Old habits die hard, but Liz shows for funeral early out of respect!
If you channel-surfed last night, the pickings were slim - especially when it came to coverage of the funeral service for Michael Jackson - who was finally laid to rest in a sumptuous Forest Lawn setting fit for an Egyptian Pharaoh in Glendale (CA).
Only a handful of media outlets were permitted near the outer perimeter of the gravesite - in what one guest referred to as a "serene" service - so there was a lot of straining going on on the frenzied sidelines as the paparazzi scrambled to capture coveted images expected to zip around the globe at the close of the solemn occasion.
Elizabeth Taylor - famously-known for arriving fashionably-late for high-profile events over the years - surprised the media when her limo purred up an hour-and-a-half before the proceedings were to commence.
In fact, all the key players - Jackson's parents, Michael's children - showed up on schedule.
In contrast, the hangers-on (who cruised through the gates in expensive limos sporting ubiquitous black suits and spritely-colored red ties) were late - thus stalling the ceremony - about ninety minutes or so.
The lucky persistent few - who scanned the airwaves like moi Thursday eve in search of a poignant moment or two - undoubtedly caught the intimate close-up shots of the family seated on white folding-chairs just prior to the commencement of the pricey service.
The humble seating arrangement was in stark contrast to the opulence all around.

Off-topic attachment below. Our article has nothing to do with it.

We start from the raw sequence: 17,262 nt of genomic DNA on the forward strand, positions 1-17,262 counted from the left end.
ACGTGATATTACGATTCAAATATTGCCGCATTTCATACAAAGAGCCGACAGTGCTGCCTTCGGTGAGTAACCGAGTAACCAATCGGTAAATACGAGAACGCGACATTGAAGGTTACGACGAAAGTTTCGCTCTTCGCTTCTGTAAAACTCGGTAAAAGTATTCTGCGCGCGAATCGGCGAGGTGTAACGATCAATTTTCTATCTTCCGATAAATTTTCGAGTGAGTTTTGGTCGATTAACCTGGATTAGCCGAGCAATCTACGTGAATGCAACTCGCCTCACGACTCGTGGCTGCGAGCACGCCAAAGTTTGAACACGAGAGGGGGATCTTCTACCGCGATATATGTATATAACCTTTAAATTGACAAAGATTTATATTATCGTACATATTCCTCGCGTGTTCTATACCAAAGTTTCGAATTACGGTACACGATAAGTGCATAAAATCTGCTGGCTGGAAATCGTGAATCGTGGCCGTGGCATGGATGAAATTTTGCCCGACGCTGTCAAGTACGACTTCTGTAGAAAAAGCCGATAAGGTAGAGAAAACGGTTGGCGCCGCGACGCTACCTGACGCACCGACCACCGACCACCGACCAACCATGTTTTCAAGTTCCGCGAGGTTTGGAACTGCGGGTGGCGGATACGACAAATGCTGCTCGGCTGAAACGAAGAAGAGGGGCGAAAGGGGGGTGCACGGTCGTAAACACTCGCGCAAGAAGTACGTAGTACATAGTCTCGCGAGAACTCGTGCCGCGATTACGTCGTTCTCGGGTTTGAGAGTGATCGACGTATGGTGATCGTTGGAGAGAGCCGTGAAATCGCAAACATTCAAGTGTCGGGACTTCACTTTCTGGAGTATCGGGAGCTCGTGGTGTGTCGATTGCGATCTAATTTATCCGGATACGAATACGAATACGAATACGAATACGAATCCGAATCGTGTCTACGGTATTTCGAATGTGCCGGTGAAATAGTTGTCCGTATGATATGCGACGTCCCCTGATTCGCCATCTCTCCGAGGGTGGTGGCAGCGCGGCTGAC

Guests included child star Macaulay Culkin, athlete Barry Bonds, Director Kenny Ortega, Reverend Jesse Jackson, and Marlon Brando's son Niko.
A no-show by Diana Ross allegedly caused a few tongues to wag.
A memorable Gladys Knight performance also inspired a heartfelt message on twitter.
"She sang her little heart out", Reverend Sharp enthused in a tweet later on after the guests paid their last respects and headed homeward bound (unless they attended the swank after-party, of course, where a close-knit inner circle of friends and family were expected to celebrate Michael's life).
At the gates, meanwile, die-hard fans chanted:
"Michael! Michae! Michael!".
Earlier in the day, Police reported that a handful of overjealous music-lovers attempted to jump the fence to get an up-close gander at the King of Pop's burial site.
According to a representative of a Glendale Law Enforcement Agency, the individuals were ejected without incident.
A blimp-like inflated light affixed alongside a boom camera (strategically-placed in front of the expensive marble mausoleum) caused a bit of speculation amoung the mourners and media alike.
Some hinted that the footage was being captured for inclusion in the upcoming Michael Jackson documentary "This is it".
Jackson now rests in peace amidst the likes of such luminaries as Clark Gable, Jean Harlow, and funnyman W.C. Fields.
But, Forest Lawn Officials were quick to point out that after the burial, Jackson's vault will remain off-limits.
A portion of a mausoleum that displays "The Last Supper Window" is the closest they'll ever get to the Pop Icon's last resting place apparently.
Interested parties may attend one of several ten-minute presentations held at that site regularly every day of the year.
Good night, sweet Prince!
Entourage in sleek black limos arrives late!\/span> span="">/> span="">/>>/> span="">/>>/>>/>>/>